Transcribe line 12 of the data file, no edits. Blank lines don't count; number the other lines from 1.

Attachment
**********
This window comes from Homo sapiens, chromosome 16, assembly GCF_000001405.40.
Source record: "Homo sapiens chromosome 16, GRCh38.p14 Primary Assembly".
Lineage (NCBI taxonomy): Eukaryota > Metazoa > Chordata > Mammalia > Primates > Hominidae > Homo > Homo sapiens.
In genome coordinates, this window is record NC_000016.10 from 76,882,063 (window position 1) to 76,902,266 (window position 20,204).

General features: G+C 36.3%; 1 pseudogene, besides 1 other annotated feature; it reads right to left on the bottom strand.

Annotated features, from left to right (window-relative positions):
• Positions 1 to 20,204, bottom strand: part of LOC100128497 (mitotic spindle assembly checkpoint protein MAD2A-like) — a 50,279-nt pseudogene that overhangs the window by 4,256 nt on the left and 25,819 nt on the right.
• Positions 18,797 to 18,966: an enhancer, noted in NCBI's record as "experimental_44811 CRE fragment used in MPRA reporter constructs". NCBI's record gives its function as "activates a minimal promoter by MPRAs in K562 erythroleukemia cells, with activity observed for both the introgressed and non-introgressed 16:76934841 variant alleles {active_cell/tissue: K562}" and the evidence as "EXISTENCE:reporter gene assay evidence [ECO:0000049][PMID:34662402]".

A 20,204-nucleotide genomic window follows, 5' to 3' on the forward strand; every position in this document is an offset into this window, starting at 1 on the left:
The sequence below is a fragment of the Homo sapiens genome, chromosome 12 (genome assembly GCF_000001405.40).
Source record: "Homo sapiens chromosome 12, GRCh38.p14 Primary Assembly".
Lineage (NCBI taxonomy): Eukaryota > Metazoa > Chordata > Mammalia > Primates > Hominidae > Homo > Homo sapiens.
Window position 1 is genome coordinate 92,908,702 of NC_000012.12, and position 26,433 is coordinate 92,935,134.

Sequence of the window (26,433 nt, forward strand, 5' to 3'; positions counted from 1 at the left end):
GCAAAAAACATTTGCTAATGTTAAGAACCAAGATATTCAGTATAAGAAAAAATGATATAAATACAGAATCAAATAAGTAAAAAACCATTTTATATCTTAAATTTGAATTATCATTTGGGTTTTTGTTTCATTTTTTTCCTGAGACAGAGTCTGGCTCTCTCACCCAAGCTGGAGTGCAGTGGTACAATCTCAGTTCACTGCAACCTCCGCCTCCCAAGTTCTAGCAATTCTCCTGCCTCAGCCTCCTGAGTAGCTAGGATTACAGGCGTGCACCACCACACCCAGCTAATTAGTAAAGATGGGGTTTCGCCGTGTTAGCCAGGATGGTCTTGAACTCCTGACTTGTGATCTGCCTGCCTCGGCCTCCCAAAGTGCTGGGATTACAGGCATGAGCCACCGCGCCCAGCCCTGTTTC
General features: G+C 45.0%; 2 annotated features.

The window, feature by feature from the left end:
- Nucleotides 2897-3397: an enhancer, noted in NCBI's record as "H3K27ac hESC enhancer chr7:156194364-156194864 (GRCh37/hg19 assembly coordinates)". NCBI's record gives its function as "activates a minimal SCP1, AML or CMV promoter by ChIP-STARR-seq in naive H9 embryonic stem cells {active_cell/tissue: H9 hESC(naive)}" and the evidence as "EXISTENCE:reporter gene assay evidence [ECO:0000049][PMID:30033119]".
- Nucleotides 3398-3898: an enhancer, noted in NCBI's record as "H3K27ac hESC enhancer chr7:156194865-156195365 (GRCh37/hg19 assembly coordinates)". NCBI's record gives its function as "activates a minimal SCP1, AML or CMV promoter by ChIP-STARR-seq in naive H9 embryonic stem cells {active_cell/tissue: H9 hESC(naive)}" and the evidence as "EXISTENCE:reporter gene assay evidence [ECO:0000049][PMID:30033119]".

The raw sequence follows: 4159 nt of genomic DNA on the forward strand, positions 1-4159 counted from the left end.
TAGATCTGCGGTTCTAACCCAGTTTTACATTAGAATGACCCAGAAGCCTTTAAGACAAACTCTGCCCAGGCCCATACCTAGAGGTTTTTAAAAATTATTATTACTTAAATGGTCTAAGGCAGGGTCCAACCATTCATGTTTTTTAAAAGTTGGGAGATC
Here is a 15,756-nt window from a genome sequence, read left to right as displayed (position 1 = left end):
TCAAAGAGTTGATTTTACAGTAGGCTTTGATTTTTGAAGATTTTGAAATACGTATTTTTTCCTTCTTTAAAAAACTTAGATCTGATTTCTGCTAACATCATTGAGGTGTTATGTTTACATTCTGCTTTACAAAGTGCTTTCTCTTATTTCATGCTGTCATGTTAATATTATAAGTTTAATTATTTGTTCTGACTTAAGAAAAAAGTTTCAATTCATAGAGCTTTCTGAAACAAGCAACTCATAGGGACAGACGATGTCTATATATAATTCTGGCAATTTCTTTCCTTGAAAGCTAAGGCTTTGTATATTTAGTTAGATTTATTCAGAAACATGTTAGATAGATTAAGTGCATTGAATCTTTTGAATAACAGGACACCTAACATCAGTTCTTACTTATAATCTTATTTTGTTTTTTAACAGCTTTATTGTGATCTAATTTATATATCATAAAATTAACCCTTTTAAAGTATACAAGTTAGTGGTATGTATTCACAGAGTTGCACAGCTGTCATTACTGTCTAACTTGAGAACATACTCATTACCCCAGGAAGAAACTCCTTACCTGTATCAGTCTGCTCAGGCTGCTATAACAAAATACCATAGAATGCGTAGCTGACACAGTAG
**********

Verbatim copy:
Lineage (NCBI taxonomy): Eukaryota > Metazoa > Chordata > Mammalia > Primates > Hominidae > Homo > Homo sapiens.